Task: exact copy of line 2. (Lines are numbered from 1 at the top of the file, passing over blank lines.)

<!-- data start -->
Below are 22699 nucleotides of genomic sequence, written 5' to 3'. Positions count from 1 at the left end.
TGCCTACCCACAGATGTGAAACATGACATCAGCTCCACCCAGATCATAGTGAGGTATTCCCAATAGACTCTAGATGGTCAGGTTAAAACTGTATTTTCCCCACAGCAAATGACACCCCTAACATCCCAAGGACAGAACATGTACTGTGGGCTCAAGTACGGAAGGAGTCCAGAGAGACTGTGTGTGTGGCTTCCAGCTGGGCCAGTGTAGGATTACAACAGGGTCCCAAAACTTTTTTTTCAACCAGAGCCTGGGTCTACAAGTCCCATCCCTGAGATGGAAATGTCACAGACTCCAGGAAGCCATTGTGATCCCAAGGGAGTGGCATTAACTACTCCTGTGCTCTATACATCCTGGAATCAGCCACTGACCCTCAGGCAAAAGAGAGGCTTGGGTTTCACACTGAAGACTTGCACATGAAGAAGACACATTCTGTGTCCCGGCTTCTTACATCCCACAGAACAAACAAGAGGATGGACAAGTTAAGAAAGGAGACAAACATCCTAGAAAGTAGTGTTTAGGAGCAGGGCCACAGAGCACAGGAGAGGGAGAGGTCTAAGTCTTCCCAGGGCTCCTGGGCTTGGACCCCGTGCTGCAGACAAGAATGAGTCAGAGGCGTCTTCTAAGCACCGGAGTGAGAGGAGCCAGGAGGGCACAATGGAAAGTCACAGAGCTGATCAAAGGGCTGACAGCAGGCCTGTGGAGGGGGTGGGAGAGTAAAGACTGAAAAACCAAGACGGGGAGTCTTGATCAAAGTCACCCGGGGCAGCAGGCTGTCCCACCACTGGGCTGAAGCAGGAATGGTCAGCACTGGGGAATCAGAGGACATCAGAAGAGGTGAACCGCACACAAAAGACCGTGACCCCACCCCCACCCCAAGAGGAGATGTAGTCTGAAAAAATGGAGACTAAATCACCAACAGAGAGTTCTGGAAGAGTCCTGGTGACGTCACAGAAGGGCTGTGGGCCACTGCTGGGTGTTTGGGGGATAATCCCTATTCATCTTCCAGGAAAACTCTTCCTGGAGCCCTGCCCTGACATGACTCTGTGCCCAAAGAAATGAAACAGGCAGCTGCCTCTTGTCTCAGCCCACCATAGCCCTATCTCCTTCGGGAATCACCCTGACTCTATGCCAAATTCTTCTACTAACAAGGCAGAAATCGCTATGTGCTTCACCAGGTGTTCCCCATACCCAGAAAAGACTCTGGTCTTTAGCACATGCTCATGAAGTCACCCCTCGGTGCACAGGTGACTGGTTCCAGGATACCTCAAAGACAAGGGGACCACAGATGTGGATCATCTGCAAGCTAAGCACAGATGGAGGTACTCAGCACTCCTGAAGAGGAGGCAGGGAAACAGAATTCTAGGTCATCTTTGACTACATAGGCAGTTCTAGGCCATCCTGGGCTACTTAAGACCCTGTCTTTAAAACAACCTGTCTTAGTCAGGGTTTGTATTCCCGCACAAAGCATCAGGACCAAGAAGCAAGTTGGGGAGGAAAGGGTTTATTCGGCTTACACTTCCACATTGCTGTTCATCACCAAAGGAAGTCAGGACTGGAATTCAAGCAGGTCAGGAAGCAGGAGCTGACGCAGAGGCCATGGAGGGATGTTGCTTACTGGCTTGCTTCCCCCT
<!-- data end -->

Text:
TGCCTACCCACAGATGTGAAACATGACATCAGCTCCACCCAGATCATAGTGAGGTATTCCCAATAGACTCTAGATGGTCAGGTTAAAACTGTATTTTCCCCACAGCAAATGACACCCCTAACATCCCAAGGACAGAACATGTACTGTGGGCTCAAGTACGGAAGGAGTCCAGAGAGACTGTGTGTGTGGCTTCCAGCTGGGCCAGTGTAGGATTACAACAGGGTCCCAAAACTTTTTTTTCAACCAGAGCCTGGGTCTACAAGTCCCATCCCTGAGATGGAAATGTCACAGACTCCAGGAAGCCATTGTGATCCCAAGGGAGTGGCATTAACTACTCCTGTGCTCTATACATCCTGGAATCAGCCACTGACCCTCAGGCAAAAGAGAGGCTTGGGTTTCACACTGAAGACTTGCACATGAAGAAGACACATTCTGTGTCCCGGCTTCTTACATCCCACAGAACAAACAAGAGGATGGACAAGTTAAGAAAGGAGACAAACATCCTAGAAAGTAGTGTTTAGGAGCAGGGCCACAGAGCACAGGAGAGGGAGAGGTCTAAGTCTTCCCAGGGCTCCTGGGCTTGGACCCCGTGCTGCAGACAAGAATGAGTCAGAGGCGTCTTCTAAGCACCGGAGTGAGAGGAGCCAGGAGGGCACAATGGAAAGTCACAGAGCTGATCAAAGGGCTGACAGCAGGCCTGTGGAGGGGGTGGGAGAGTAAAGACTGAAAAACCAAGACGGGGAGTCTTGATCAAAGTCACCCGGGGCAGCAGGCTGTCCCACCACTGGGCTGAAGCAGGAATGGTCAGCACTGGGGAATCAGAGGACATCAGAAGAGGTGAACCGCACACAAAAGACCGTGACCCCACCCCCACCCCAAGAGGAGATGTAGTCTGAAAAAATGGAGACTAAATCACCAACAGAGAGTTCTGGAAGAGTCCTGGTGACGTCACAGAAGGGCTGTGGGCCACTGCTGGGTGTTTGGGGGATAATCCCTATTCATCTTCCAGGAAAACTCTTCCTGGAGCCCTGCCCTGACATGACTCTGTGCCCAAAGAAATGAAACAGGCAGCTGCCTCTTGTCTCAGCCCACCATAGCCCTATCTCCTTCGGGAATCACCCTGACTCTATGCCAAATTCTTCTACTAACAAGGCAGAAATCGCTATGTGCTTCACCAGGTGTTCCCCATACCCAGAAAAGACTCTGGTCTTTAGCACATGCTCATGAAGTCACCCCTCGGTGCACAGGTGACTGGTTCCAGGATACCTCAAAGACAAGGGGACCACAGATGTGGATCATCTGCAAGCTAAGCACAGATGGAGGTACTCAGCACTCCTGAAGAGGAGGCAGGGAAACAGAATTCTAGGTCATCTTTGACTACATAGGCAGTTCTAGGCCATCCTGGGCTACTTAAGACCCTGTCTTTAAAACAACCTGTCTTAGTCAGGGTTTGTATTCCCGCACAAAGCATCAGGACCAAGAAGCAAGTTGGGGAGGAAAGGGTTTATTCGGCTTACACTTCCACATTGCTGTTCATCACCAAAGGAAGTCAGGACTGGAATTCAAGCAGGTCAGGAAGCAGGAGCTGACGCAGAGGCCATGGAGGGATGTTGCTTACTGGCTTGCTTCCCCCT